3. Transaction processing, backup, distribution, logging, and all things transactional. Transaction processing isn't just near-real-time processing, it includes the business rules too. Unfortunately ETL has a HUGE hole in the business rules arena. They simply do not operate as "business process workflow engines", they operate today, more as "IT data integration process workflow engines." Transaction processing sometimes includes emails, escalation paths, time-outs, delays, queue's, and business user manual interaction. The ETL architecture simply isn't flexible enough to handle these needs.

Ok, now let's talk about ELT and what it's pros and cons are.
1. ELT offers tremendous flexibility, as long as the RDBMS engine can be extended, the ELT engine can live on. When the RDBMS engine receives upgrades, performance tuning, additional hardware, ELT engine takes advantage of it right away.
2. ELT engines can offer extreme performance in terms of "copy-drop" data movement, they can parallelize the heck out of threads that move data from point A to point B, not much magic there to think about, except maybe fault-tolerance and recovery.
3. ELT's don't need to move data out and back in to a single RDBMS, they can work with the data in the target RDBMS, within the RAM specifications and CPU that the database engine offers.
4. ELT technology can be trigger driven, real-time (near-real-time), and is more apt to recognize or be based on transactional processing.
5. ELT technology is truly the "next-generation" of data integration tools, of course EII and EAI are vying for this space as well.
6. ELT doesn't require middle tier (extra servers and so on) for deployment of jobs.
7. ELT engines typically have no trouble dealing with XML, mostly because the RDBMS engines have that handling built in now.

Some of the cons:
1. ELT relies heavily on the performance and tuning of the RDBMS instance. If the instance is slow, ELT has no where to go! It will run only as fast as the RDBMS server allows.
2. ELT with huge batches of data, can eat tremendous resources on an RDBMS server, if you're running extremely large data sets, you better have a super-duty RDBMS engine, and it better be water-cooled, twin engine, air-intake with overhead cam shaft. In other words, your DBA's have to be the cream of the crop, and really be wizzes at making your RDBMS hum.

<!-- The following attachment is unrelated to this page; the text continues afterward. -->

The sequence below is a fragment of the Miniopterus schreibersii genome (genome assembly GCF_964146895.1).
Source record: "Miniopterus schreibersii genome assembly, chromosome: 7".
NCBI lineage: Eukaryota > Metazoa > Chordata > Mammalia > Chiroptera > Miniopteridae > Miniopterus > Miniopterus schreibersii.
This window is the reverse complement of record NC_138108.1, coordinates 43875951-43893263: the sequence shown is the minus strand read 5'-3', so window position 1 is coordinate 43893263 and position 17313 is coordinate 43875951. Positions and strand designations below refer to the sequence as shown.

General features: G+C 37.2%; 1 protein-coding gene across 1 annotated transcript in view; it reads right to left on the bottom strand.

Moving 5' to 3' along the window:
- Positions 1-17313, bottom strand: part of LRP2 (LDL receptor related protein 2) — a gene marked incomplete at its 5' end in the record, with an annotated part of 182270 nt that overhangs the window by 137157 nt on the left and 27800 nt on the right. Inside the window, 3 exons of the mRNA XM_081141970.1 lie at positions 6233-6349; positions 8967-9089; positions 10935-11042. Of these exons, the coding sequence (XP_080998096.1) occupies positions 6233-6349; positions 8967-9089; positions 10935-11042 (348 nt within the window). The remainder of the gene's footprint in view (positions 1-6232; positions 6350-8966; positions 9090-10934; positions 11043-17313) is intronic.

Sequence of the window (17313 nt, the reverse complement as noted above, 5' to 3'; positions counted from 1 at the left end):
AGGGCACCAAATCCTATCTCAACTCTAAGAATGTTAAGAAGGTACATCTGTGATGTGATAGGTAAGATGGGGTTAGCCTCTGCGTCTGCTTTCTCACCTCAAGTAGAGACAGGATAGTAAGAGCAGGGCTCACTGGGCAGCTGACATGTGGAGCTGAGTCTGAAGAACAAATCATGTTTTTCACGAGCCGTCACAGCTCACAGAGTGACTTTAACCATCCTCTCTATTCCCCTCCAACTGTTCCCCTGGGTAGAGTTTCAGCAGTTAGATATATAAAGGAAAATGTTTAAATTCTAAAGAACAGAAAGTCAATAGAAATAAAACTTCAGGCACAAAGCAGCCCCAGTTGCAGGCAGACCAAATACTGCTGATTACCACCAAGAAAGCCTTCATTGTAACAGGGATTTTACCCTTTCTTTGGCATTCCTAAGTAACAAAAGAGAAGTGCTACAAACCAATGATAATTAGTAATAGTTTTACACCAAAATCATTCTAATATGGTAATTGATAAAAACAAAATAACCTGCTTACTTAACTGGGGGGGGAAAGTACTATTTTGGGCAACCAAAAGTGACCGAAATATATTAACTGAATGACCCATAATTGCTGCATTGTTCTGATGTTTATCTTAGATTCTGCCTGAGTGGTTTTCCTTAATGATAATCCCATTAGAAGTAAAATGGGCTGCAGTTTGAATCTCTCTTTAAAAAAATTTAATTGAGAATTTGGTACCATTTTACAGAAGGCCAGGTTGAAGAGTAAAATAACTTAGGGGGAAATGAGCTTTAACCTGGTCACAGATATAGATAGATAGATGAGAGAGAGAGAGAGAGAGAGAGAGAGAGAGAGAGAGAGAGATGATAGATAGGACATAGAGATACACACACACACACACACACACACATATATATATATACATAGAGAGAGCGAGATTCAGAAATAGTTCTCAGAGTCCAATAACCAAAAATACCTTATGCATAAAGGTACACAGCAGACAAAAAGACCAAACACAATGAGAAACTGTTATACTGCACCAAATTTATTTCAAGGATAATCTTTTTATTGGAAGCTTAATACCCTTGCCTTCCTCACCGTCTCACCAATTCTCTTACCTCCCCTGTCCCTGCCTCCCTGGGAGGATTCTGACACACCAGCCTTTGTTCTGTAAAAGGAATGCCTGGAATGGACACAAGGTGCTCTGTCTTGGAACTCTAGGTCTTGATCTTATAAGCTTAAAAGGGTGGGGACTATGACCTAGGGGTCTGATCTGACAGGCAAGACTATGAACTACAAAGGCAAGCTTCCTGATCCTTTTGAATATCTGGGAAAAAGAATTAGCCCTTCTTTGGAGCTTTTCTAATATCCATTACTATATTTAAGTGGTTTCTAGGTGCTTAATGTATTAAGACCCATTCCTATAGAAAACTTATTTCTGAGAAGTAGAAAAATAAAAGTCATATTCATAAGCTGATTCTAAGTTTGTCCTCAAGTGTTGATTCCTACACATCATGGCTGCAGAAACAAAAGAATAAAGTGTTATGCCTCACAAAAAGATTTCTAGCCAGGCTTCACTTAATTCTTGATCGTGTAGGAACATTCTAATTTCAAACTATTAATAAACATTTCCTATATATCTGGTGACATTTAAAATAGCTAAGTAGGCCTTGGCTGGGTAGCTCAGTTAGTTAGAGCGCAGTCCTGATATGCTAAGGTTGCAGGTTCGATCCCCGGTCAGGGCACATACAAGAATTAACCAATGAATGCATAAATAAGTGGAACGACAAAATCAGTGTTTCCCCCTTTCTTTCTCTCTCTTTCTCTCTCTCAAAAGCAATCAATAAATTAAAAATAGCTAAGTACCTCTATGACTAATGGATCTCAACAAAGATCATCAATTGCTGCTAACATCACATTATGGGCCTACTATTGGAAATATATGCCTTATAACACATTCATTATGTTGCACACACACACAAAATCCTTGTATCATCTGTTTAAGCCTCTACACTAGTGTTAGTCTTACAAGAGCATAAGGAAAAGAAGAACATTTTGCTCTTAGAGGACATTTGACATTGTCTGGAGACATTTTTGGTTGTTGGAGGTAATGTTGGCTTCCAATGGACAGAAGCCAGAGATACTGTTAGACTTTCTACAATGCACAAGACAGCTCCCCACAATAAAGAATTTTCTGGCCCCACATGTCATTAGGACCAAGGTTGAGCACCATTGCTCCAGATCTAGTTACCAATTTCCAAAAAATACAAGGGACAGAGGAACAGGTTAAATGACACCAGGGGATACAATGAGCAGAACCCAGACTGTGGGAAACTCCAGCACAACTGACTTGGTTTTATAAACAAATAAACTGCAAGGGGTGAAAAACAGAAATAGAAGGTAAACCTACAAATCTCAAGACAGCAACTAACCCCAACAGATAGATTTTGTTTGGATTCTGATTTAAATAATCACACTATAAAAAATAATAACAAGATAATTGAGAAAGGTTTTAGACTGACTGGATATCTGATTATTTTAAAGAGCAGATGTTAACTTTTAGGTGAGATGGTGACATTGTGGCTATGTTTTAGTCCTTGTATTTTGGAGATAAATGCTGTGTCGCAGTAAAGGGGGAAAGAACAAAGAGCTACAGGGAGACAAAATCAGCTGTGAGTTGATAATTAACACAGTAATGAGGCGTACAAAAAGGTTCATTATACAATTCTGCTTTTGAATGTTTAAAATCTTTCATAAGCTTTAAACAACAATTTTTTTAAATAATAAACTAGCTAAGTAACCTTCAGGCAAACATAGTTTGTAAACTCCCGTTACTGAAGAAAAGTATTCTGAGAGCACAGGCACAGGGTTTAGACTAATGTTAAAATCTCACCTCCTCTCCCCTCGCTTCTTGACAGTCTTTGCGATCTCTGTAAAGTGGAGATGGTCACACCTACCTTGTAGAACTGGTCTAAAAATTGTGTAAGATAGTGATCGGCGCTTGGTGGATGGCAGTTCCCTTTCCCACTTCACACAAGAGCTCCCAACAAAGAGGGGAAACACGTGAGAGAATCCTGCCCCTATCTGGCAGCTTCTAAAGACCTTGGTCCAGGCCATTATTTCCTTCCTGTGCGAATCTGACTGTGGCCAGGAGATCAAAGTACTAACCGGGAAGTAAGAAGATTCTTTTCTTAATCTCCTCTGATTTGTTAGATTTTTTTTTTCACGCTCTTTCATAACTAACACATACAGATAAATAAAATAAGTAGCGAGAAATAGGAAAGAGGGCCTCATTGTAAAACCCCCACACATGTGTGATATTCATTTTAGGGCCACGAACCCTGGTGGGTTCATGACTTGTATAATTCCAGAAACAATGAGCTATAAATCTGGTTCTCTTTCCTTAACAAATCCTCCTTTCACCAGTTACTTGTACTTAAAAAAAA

3. Some ELT engines don't allow control over the "array batch size" within the RDBMS, this could easily blow log segments/redo's/temp spaces.
4. Some ETL vendors will tell you that their engine is an ELT engine, only if it generates optimized native RDBMS SQL code with advanced functionality.
5. ELT MUST stage the data in order to run delta's, if the vendor claims in-memory delta processing, then they are an ETL engine not an ELT engine (unless again they generate native RDBMS SQL code) - then they might be an ETL-T engine (new breed).
6. ELT software today usually doesn't have all the connectivity options that ETL has (but that will change soon).
7. ELT engines frequently stage to flat-file for bulk-loader processes, if your ELT engine loads through an OS PIPE, be-careful! The OS Pipe sizes can be limited, and become a bottleneck in the flow. In other words: loading through a pipe directly into an RDBMS bulk-load facility can be slower than staging to a flat file and blasting the bulk-load with buffering mechanisms.
8. ELT engines REQUIRE extra RDBMS space to transform data, particularly when dealing with VLDB (very large databases). Why? Because READS must be processed in a batch form, so they don't conflict with WRITES, especially if the machine itself or the RDBMS cannot show a linear performance increase with the increase in the size of the hardware.
9. ELT vendors (most of them) need to show their integration to the business rules (this is where the EII vendors have really thrived lately - that and metadata).
10. If you can't tune your SQL, then you're better off with an ETL engine (today). ELT will require technicians with a high proficiency in SQL tuning, and RDBMS tuning.

Ok, that said: at the end of the day, I still would like the option of ETL-T with a lower cost, and be flexible enough to deal with the situations that arise. More to come.

Cheers for now,
Dan L

Posted May 2, 2005 6:29 PM
Permalink | 2 Comments |